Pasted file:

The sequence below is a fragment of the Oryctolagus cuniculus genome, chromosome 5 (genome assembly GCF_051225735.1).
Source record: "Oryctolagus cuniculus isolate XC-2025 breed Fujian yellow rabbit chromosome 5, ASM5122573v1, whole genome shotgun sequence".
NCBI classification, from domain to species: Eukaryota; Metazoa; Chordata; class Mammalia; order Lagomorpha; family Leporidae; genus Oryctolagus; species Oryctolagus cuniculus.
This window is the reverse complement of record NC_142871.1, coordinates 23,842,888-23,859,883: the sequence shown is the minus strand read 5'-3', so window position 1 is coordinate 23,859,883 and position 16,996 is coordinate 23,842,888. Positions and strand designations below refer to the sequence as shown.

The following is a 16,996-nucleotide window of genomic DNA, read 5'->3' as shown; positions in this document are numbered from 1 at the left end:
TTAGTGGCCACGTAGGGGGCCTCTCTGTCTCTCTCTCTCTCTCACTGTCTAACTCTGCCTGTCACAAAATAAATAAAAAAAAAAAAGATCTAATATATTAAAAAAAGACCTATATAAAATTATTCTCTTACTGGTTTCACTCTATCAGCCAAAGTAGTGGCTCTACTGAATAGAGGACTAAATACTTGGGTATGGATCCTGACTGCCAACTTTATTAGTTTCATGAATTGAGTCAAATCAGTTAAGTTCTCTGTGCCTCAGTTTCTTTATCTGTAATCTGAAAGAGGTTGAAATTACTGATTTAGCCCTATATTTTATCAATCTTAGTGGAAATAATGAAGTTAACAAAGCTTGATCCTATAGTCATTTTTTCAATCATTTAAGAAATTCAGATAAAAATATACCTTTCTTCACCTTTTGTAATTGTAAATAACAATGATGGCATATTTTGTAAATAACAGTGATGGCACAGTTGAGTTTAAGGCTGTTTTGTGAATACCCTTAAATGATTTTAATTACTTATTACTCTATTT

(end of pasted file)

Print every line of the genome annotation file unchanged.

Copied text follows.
The sequence below is a fragment of the Oryctolagus cuniculus genome, chromosome 5 (genome assembly GCF_051225735.1).
Source record: "Oryctolagus cuniculus isolate XC-2025 breed Fujian yellow rabbit chromosome 5, ASM5122573v1, whole genome shotgun sequence".
NCBI classification, from domain to species: Eukaryota; Metazoa; Chordata; class Mammalia; order Lagomorpha; family Leporidae; genus Oryctolagus; species Oryctolagus cuniculus.
This window is the reverse complement of record NC_142871.1, coordinates 23,842,888-23,859,883: the sequence shown is the minus strand read 5'-3', so window position 1 is coordinate 23,859,883 and position 16,996 is coordinate 23,842,888. Positions and strand designations below refer to the sequence as shown.

The following is a 16,996-nucleotide window of genomic DNA, read 5'->3' as shown; positions in this document are numbered from 1 at the left end:
TTAGTGGCCACGTAGGGGGCCTCTCTGTCTCTCTCTCTCTCTCACTGTCTAACTCTGCCTGTCACAAAATAAATAAAAAAAAAAAAGATCTAATATATTAAAAAAAGACCTATATAAAATTATTCTCTTACTGGTTTCACTCTATCAGCCAAAGTAGTGGCTCTACTGAATAGAGGACTAAATACTTGGGTATGGATCCTGACTGCCAACTTTATTAGTTTCATGAATTGAGTCAAATCAGTTAAGTTCTCTGTGCCTCAGTTTCTTTATCTGTAATCTGAAAGAGGTTGAAATTACTGATTTAGCCCTATATTTTATCAATCTTAGTGGAAATAATGAAGTTAACAAAGCTTGATCCTATAGTCATTTTTTCAATCATTTAAGAAATTCAGATAAAAATATACCTTTCTTCACCTTTTGTAATTGTAAATAACAATGATGGCATATTTTGTAAATAACAGTGATGGCACAGTTGAGTTTAAGGCTGTTTTGTGAATACCCTTAAATGATTTTAATTACTTATTACTCTATTT